A McCourt researcher has dedicated her career to aging research and a decades-old study, revealing a non-medical intervention that proves resilient against dementia.
In the early 1960s, a Wisconsin research team set out to learn how students that matriculated were performing and what might predict their future occupational success. With time, curiosities grew. What began as a survey to gauge college preparedness among high school seniors evolved into a longitudinal study on the profound experience of cognitive disease in later life.
“We’ve been tracking participants over their lifetime,” said McCourt Professor Pam Herd, who is now a principal investigator on the multi-phase project, which has been continuously supported by the National Institutes of Health since 1991.
While teaching at the McCourt School, Herd conducts research in partnership with Dr. Sanjay Asthana, founding director of the Wisconsin Alzheimer’s Disease Research Center, and Dr. Michal Engelman, Principal Investigator of the Wisconsin Longitudinal Study. Once participants reached middle age, the research team’s questions turned to retirement and health, and now, 60 years after the original survey, their focus has shifted to cognitive health.
“Participants have reached their early 80s, a point in their lives when the onset and risk for dementia becomes quite high, and we have no current medical interventions to treat it in a meaningful way,” said Herd.
Education as an antidote
“One of the unique things about this project is that we have data from childhood through adulthood,” said Herd. “We’re able to better understand how things that occur early in peoples’ lives, like the quantity and quality of their education, may influence whether individuals stay cognitively healthy in later life.”
There are many factors that predict whether or not people will be diagnosed with a cognitive disease, including genetics. As a social scientist, Herd thinks it’s important to focus on the social factors that most strongly indicate risk of diseases like dementia and Alzheimer’s.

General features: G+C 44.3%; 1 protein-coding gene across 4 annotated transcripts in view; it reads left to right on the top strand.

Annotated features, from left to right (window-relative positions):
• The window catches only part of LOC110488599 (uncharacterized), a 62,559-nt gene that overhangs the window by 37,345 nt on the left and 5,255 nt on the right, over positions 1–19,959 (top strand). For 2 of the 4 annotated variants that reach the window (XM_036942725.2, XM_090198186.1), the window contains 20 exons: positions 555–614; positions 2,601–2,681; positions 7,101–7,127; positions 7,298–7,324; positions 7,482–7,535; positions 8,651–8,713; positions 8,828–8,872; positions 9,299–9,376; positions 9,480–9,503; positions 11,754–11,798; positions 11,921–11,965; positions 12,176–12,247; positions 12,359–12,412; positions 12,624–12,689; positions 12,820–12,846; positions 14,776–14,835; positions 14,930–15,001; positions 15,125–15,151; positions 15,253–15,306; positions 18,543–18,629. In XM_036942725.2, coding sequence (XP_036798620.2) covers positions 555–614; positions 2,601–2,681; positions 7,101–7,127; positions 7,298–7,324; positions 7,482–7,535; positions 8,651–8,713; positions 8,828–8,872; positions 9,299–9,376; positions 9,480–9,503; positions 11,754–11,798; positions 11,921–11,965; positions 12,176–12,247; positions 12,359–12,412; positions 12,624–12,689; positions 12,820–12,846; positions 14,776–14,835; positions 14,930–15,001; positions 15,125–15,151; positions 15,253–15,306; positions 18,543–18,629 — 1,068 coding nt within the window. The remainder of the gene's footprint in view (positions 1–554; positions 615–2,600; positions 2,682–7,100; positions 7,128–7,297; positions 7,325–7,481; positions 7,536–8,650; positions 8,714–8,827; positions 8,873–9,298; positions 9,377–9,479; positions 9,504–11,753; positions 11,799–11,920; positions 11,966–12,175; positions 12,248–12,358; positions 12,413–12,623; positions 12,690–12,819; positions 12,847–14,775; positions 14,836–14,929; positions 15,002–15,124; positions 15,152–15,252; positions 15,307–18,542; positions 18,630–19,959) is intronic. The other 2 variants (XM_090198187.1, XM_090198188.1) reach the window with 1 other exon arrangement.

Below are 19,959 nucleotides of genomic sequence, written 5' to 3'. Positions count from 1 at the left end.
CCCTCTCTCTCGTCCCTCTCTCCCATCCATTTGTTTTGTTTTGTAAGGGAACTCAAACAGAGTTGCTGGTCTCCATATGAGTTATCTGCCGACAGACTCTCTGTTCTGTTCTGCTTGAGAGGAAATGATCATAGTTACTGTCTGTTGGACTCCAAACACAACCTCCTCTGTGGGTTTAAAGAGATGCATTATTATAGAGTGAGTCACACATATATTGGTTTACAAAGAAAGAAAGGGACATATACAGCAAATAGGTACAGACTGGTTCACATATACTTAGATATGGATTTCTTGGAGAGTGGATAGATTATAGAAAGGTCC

One of those factors is educational attainment, or the highest level of education that an individual has completed. “There are huge differences in risk of dementia across educational levels,” she said.
With a rigorous data set, Herd and her colleagues are unpacking the experiences in early life that shape an individual’s cognitive reserve — the things that seem to effectively prevent dementia. The same things that help build healthy brains through childhood, from nurturing parental relationships to high-quality schooling, may also influence brain health in later life.
A passion for aging research and the human experience
Throughout her career, Herd has been driven by a passion for aging research and public policies that directly address the health of and inequality among older Americans.
The types of support and long-term health and social outcomes for those with varying cognitive diseases are not that different. For Herd, the most important element is an individual’s experience in the world — and for those who receive a diagnosis of Alzheimer’s disease or a related dementia, the human experience is largely the same.
When it comes to non-medical intervention, social scientists like Herd think that public policies, especially those that facilitate higher educational attainment, could help protect people from dementia in later life.
“There are a range of needed public policy interventions,” she said. “The impact on individual lives, and on the relationships between those living with a cognitive disease and their family members, would be enormous.”
“I hope that my colleagues and I can continue tracking participants, for whom I’ve grown to care about, effectively until they pass away,” said Herd. “This project has absorbed so much of my life, and I really value the way their participation has contributed to science.”
Dr. Pamela Herd is a professor in the McCourt School of Public Policy. Her research focuses on inequality and how it intersects with health, aging and policy. Herd has received grant awards for her work from the National Institutes of Health, National Institutes on Aging, the Russell Sage Foundation, the Ford Foundation and AARP.
*Robert Hauser and William Sewell preceded Dr. Herd as principal investigators for the Wisconsin Longitudinal Study.